Check out this link, then read following commentary.
Hugh Jones writes:
Dear Ms Bogin,
David Katz copied me your message. I am the official measurer of the Berlin Marathon, and every year provide international validation of the work done by John Kunkeler and Siegfried Menzel in Berlin (copied). Berlin and London Marathons operate such a system of international validation in case of world records being set - as they can then be announced immediately (subject to dope testing results) without further re-measurement. The international validator for London for many years was Pete Riegel (USA) but from next year will be Dave Cundy (AUS) (both copied). A similar system of international validation exisits for international championships, such as London 2012, where I will do the measurement and David Katz will be the international validator.
Whatever aspersions Mr Kannouchi has cast upon the accuracy of the Berlin course have not arisen from any knowledge of how the measurement of road race races is conducted. Who are the "experts" that he mentions in his answer to you? They are not road race measurers. I am sure that the measurers of the Chicago Marathon would not make such unfounded accusations.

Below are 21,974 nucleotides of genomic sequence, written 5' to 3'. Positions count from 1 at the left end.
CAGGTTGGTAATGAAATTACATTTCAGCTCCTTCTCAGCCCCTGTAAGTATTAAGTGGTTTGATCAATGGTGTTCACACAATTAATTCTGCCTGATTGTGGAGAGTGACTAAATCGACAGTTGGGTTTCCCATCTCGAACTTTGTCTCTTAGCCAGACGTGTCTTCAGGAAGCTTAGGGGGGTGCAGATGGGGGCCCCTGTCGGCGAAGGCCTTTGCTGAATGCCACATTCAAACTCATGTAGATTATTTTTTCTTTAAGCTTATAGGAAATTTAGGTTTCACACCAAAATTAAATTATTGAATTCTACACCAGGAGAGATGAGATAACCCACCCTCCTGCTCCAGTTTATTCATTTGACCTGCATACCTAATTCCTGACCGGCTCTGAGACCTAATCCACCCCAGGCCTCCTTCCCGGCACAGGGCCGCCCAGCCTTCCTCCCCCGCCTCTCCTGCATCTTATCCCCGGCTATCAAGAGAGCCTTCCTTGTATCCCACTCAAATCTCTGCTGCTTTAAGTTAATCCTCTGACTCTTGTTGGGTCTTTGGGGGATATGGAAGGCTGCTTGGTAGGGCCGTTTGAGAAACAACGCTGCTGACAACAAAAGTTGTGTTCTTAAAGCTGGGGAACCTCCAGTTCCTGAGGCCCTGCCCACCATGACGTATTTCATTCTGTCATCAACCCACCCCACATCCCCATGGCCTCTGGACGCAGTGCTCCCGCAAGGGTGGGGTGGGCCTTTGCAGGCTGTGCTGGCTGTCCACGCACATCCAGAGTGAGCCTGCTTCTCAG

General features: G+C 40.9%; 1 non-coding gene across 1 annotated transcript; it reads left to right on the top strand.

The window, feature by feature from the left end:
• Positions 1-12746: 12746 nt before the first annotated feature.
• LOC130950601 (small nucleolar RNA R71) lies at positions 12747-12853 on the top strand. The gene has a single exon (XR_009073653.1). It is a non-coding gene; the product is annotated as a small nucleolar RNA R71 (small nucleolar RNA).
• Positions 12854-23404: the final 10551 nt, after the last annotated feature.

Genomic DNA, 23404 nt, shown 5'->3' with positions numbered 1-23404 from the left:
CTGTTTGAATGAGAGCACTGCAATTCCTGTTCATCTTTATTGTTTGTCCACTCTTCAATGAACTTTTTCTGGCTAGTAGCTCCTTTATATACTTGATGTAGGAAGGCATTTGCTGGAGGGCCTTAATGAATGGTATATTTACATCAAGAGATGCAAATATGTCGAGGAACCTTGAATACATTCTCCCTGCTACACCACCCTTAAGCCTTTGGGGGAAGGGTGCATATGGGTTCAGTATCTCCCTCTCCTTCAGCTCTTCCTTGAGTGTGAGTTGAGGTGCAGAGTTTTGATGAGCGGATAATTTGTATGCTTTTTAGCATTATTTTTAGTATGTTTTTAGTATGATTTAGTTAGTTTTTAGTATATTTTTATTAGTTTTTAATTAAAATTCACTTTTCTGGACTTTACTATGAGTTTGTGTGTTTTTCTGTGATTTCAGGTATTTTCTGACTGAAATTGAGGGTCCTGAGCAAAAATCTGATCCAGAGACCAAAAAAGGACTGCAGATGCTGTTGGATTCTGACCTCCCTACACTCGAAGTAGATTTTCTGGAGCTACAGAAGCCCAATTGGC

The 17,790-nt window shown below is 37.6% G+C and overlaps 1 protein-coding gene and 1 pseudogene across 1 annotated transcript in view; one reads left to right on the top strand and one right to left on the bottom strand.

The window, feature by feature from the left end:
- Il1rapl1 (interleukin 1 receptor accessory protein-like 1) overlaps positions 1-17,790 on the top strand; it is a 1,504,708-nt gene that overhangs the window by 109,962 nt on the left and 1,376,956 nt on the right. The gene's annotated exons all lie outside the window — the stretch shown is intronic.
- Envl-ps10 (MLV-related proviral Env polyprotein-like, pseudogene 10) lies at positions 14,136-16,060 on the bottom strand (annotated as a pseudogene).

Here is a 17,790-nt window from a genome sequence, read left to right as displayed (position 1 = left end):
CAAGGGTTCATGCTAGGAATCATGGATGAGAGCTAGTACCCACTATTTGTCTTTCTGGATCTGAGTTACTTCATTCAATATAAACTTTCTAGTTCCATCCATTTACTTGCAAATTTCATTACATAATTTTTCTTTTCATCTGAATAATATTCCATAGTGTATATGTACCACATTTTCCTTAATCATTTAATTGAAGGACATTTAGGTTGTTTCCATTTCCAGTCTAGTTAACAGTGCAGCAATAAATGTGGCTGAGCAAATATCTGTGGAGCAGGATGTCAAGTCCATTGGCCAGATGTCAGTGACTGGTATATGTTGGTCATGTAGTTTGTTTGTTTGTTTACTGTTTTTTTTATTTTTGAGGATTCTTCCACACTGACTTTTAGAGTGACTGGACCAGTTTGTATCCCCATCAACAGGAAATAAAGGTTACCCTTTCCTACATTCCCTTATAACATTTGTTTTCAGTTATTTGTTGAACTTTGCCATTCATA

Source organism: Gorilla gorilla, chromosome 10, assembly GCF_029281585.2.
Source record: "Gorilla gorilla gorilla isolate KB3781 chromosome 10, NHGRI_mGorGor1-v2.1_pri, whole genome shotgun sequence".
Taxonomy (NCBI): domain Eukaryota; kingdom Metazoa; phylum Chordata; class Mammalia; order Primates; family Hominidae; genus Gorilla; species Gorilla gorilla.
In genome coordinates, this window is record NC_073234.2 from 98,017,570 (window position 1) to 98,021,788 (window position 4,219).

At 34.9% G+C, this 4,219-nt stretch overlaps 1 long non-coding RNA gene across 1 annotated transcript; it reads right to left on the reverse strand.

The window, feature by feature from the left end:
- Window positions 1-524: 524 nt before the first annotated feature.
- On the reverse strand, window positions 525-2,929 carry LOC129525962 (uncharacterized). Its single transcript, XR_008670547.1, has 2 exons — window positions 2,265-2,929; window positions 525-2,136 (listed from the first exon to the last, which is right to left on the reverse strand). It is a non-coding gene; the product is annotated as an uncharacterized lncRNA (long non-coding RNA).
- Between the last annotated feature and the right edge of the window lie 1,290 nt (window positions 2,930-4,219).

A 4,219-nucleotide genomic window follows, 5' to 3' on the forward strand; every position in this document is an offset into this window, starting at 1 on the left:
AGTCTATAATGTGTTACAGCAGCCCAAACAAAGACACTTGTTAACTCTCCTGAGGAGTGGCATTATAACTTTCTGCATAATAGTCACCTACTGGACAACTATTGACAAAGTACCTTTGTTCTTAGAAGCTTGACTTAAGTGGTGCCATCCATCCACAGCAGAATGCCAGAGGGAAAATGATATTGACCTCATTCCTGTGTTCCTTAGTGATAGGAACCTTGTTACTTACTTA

IAAF-AIMS International Measurement Adminstrator
Pete Riegel writes:
Dear Ms Bogin,
Allegations by athletes that certain courses may be short are regrettably not rare, but substantiation is. I'm sorry to see an athlete of Mr. Khannouchi's caliber fall into the trap. It does not do him credit, nor does publication of his unsubstantiated comments burnish your aura.
I have been measuring road races for 30 years, and verify that it's no longer the Bad Old Days of short courses. At one time marathon times were suspect, but those days are long gone. Checks and balances are in place, and have been for decades.
Berlin Marathon has long been measured to the highest standard, and times there may be taken as valid.
Sincerely, Pete Riegel